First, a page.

Surprisingly, Ingrid Newkirk, national director for People for the Ethical Treatment of Animals (PeTA), does not support TNR programs despite the fact that she has been reported saying she would like to see animals living free and separate from humans, "admired from afar." In the case of free-roaming cats, however, she asserts that TNR programs would only be acceptable if they were:

Isolated from roads, people, and other animals who could harm them
Constantly attended to by people who not only feed them but care for their medical needs
Lodged in an area where the weather is constantly temperate.
Newkirk believes that part of the reason why some are so strongly in favor of TNR is because they don't see what eventually happens to the cats but Animal Control Officers and Shelter Workers do. Cats are hit by cars, attacked by dogs and people, are poisoned and suffer a variety of health problems that can't be treated once cats become trap-wise.

Finally, TNR programs do not address the problem of declining wildlife due to cat kills. Feeding cats keeps them strong and better able to hunt than native predators, which become weakened during time of environmental stress.

An article The Rights (and Wrongs) of Cats by Gordy Slack numerates several instances where cat colonies maintained by humans are responsible for wiping out or changing the wildlife profile of the area they inhabit:

Luis Baptista of the California Academy of Sciences, is one of the world's foremost ornithologists. He points to one of the cat feeding stations of Strawberry Hill park. "When I first came here in the 1960s, the rabbits and the quail could be seen on any lawn. White-crowned sparrows were so thick on Strawberry Hill I had trouble isolating the voice of any one of them with my parabola reflector (microphone). Now the ground birds and rabbits are just about gone. I haven't seen a cottontail for years here, and there is only one pair of quail left, inside the arboretum."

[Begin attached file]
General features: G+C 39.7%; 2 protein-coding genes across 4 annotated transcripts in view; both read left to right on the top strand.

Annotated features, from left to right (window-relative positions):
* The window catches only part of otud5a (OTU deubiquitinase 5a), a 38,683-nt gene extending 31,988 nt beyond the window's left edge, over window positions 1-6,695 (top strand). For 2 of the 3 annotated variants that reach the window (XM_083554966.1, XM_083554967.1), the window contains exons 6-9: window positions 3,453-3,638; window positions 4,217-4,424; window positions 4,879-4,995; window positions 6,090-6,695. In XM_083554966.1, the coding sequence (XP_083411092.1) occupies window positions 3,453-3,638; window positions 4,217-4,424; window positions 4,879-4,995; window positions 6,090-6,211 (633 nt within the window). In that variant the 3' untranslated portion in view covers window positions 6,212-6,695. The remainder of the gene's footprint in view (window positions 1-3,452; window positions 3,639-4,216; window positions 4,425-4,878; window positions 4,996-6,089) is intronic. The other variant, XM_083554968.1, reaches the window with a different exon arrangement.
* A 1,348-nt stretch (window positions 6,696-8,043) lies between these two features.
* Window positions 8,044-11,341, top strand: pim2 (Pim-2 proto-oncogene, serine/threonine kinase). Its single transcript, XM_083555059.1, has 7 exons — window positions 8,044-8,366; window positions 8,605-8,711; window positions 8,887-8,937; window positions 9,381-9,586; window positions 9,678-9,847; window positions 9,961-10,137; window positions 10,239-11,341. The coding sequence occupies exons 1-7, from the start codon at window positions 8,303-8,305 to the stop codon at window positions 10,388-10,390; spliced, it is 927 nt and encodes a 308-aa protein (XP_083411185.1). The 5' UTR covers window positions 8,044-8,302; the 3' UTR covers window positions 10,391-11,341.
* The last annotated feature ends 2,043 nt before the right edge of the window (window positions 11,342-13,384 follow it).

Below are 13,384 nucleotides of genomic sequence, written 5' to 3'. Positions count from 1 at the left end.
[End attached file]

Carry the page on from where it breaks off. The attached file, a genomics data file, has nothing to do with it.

Marilyn Davis, a cat rescuer who we met earlier in this article. is co-founder of the Bodega Bay-based Native Species Network, which tracks the feral cat protection movement nationwide. Cities, counties, and park districts all over the country are shifting their land management priorities to accommodate cat feeding. Davis and others believe this is misguided affection, and a catastrophe for native wildlife.

Davis agrees with the view of the Humane Society of the United States, which states: "neuter and release programs amount to nothing more than subsidized abandonment." She adds: "Protecting the wildlife under our stewardship is a public responsibility. Protecting abandoned house cats in the wild is not,"

Douglas Bell, a California Academy of Sciences ornithologist participating in a long-term study of white-crowned sparrow dialects in Golden Gate Park, says cats have had a devastating impact on the park's songbird population. Particularly vulnerable are those that nest near the ground like white-crowns, song sparrows, juncos, and quail. Cats can easily grab a female on her nest.

Cole Hawkins, a Texas A&M researcher studied the difference in rodent and bird populations between areas occupied by and free of cats in the East Bay Regional Parks. He noted that there were significantly more birds in the no-cat areas. He said "I never saw any California quail in the cat area. There were lots in the no-cat area. Same with thrashers. Same with juncos."

Daniel Evans, at the Point Reyes Bird Observatory, states: "the main problem is that we are losing wildlife, and cats are a major cause. People have to decide if they want to go to the park to see wildlife or to see cats."

Something else to consider is this: The Migratory Bird Treaty Act protects native birds from being killed or kept by people. In some states, people are held liable for the cats they feed, in effect becoming their owners. Allowing these cats to hunt freely may place such people in violation of this Act.

During a series of sessions titled "Feral and free-roaming cats: the flip side of the coin," July 14 at the AVMA Annual Convention, Dr. David Jessup, a senior wildlife veterinarian for the state of California, made the point that there may be legal and ethical problems for veterinarians who participate in TNR programs. Dr. Jessup said many of the programs do not follow the AVMA guidelines. For example, some TNR groups keep colonies in public areas or areas designated as wildlife sanctuaries, which may be illegal. Also, by treating a cat and re-releasing it, a veterinarian may be violating anti-abandonment laws.

Cats Indoors